As the year winds down, Darshana Elwela, reflects on the “tax” year that was and what to expect in the year ahead.
2019 began with a bang with the public release of the Tax Working Group’s final report.
For a few frenzied months, a possible capital gains tax was the talk of the town. In April, the speculation was quashed with the Prime Minister announcing that her Government would not introduce a capital gains tax in this, or any future, term. (Ditto it would seem for the Opposition.)
Game over for capital gains tax? Not quite. New Zealand’s ad hoc approach to extending the tax rules to capture more capital gains as income seems set to continue. This includes strengthening the current test to tax those with a regular pattern of buying and selling private use land.
With a capital gains tax off the table, where to now for New Zealand’s tax policy?
Well, the Tax Working Group’s 98 other recommendations are largely still “not out”.
Some recommendations – tax relief for “black hole” feasibility expenditure and a review of loss continuity rules – will be progressed in the new year. The other recommendations have been included on Inland Revenue’s tax policy work programme for future consideration. However, their timing is unclear, particularly with an election on the horizon.
The unfinished business of ensuring highly digitalised multinational businesses pay their “fair” New Zealand share of tax (aka BEPS 2.0) has received some focus this year.
There are two possible courses for New Zealand: stick with the OECD process aimed at a developing a multilateral taxing solution or go it alone. While the preference is for the former, the Government has signalled that a unilateral digital services tax is an option. Early 2020 should provide some clues as to which approach is favoured.
The 2018 interest limitation (including thin capitalisation), transfer pricing, hybrid mismatches and permanent establishment changes (aka BEPS 1.0) now apply to everyone. For June to September balance dates, there are new online BEPS disclosure requirements that must be completed for the 2019 tax return filing. Everyone else will need to complete these for the 2020 tax return.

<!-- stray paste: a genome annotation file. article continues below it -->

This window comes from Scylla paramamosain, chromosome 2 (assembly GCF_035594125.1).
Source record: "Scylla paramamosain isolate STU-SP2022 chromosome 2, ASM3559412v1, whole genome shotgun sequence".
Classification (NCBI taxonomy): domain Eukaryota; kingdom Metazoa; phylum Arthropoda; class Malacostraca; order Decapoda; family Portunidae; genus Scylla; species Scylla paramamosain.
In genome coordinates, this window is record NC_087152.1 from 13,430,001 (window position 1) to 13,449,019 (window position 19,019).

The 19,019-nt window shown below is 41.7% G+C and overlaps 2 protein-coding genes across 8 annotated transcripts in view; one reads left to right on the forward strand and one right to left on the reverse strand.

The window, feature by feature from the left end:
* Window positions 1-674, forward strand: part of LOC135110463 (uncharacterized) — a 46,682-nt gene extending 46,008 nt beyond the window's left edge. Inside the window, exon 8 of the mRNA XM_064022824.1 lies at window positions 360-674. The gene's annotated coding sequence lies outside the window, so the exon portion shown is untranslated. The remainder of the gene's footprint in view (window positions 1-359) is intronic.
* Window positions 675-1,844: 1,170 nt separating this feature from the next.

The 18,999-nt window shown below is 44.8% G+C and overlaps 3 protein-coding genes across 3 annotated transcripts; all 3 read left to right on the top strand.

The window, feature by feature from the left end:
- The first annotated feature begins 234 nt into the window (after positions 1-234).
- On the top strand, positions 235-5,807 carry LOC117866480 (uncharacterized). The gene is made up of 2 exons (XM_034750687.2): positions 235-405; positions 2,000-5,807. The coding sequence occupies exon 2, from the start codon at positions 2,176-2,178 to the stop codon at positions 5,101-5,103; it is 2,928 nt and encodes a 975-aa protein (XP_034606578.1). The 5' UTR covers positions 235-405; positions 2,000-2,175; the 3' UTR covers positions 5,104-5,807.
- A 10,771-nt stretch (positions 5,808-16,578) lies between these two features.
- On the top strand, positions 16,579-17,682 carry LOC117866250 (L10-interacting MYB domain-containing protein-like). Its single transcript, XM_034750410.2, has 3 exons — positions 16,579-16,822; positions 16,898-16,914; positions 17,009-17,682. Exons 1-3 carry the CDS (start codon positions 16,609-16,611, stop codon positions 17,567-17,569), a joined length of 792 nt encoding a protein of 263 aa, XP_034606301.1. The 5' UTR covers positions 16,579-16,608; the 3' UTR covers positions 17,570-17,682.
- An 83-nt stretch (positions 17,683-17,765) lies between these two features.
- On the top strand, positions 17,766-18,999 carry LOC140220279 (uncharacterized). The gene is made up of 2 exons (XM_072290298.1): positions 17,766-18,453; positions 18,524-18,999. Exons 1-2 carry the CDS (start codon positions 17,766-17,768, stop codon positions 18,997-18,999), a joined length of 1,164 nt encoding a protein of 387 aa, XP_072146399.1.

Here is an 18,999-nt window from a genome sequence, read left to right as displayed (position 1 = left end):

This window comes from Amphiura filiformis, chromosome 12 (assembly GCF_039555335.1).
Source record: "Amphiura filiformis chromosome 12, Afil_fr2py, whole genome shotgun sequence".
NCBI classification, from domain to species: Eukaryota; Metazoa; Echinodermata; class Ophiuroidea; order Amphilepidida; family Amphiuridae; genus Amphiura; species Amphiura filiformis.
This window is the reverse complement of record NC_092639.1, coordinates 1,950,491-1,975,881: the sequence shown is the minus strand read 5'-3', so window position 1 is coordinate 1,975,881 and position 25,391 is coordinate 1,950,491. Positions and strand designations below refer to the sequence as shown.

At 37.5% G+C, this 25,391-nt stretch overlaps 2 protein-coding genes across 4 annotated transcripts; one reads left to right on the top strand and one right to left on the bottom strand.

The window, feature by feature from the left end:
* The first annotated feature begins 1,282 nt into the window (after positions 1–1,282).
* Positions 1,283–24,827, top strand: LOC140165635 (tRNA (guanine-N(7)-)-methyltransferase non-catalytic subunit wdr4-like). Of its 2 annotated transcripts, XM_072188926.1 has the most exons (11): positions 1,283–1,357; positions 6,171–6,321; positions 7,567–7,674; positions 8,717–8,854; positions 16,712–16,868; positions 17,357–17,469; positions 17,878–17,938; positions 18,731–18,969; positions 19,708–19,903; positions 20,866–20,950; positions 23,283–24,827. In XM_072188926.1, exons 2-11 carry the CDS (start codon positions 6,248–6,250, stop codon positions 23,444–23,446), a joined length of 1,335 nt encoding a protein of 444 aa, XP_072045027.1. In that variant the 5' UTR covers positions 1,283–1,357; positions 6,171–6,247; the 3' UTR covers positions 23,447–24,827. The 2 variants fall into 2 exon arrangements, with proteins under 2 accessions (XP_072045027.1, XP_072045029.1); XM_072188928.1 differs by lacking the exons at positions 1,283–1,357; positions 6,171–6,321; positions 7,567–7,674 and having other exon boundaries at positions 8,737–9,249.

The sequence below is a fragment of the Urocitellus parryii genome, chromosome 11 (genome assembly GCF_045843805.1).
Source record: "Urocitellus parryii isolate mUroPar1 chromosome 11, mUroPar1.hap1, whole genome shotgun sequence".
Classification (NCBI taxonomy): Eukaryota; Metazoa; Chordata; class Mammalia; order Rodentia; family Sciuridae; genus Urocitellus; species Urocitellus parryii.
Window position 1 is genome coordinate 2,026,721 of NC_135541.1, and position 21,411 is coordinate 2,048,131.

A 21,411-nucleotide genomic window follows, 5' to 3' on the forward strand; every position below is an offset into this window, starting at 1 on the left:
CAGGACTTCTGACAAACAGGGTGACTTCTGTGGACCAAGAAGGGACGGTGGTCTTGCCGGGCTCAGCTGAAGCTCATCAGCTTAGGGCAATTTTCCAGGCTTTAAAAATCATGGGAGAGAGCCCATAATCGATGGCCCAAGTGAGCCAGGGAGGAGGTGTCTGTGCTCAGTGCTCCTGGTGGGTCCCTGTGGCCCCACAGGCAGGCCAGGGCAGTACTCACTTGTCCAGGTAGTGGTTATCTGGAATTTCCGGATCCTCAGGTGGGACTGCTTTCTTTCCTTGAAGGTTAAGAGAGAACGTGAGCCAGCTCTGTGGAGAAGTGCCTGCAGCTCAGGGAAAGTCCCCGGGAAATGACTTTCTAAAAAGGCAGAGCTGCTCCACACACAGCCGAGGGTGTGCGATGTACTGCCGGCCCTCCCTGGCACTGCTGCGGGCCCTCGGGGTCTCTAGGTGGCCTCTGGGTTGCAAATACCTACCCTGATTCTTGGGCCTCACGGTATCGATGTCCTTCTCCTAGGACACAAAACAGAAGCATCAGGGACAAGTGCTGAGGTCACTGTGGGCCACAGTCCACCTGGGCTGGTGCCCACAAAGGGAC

A number of New Zealand’s Double Tax Agreements, including with Australia and the UK, have also been updated for BEPS-related changes under the Multilateral Instrument.
It is critical that multinationals turn their minds to whether they are impacted.
Multinationals whose New Zealand subsidiaries have Australian parents should also take care due to a change in how Australia interprets tax residence, due to central management and control. New Zealand subs may now be “dual resident”, with potential impacts on both sides of the Tasman.
And from 1 December, overseas retailers and marketplaces selling products to New Zealand consumers are required to register and withhold New Zealand GST on shipments with a value of NZ$1,000 value or less. This is of course taxes New Zealand consumers, rather than the foreign seller.
Much of Inland Revenue’s early 2019 focus was on migrating income tax into its new $1.8 billion IT system, as part of its Business Transformation programme. If not apparent already, online engagement is increasingly Inland Revenue’s expectation, for both individuals and business.
For individuals, this means their income and tax information will now be displayed on their online MyIR account, with automatic refunds or tax bills for most.
For business, the new system allows most tax types to be managed online. A greater focus on electronic data exchange is also evident from the new PAYE “payday” reporting rules (which apply from 1 April this year) and investment income information reporting requirements (from 1 April 2020) for business.
In the second half of 2019, Inland Revenue’s focus has been on:
Going forward, expect to get even more targeted questions as the new system delivers better quality data and Inland Revenue refines its risk analytics. Are your business systems and processes keeping pace?
So, what’s in store for the year ahead?
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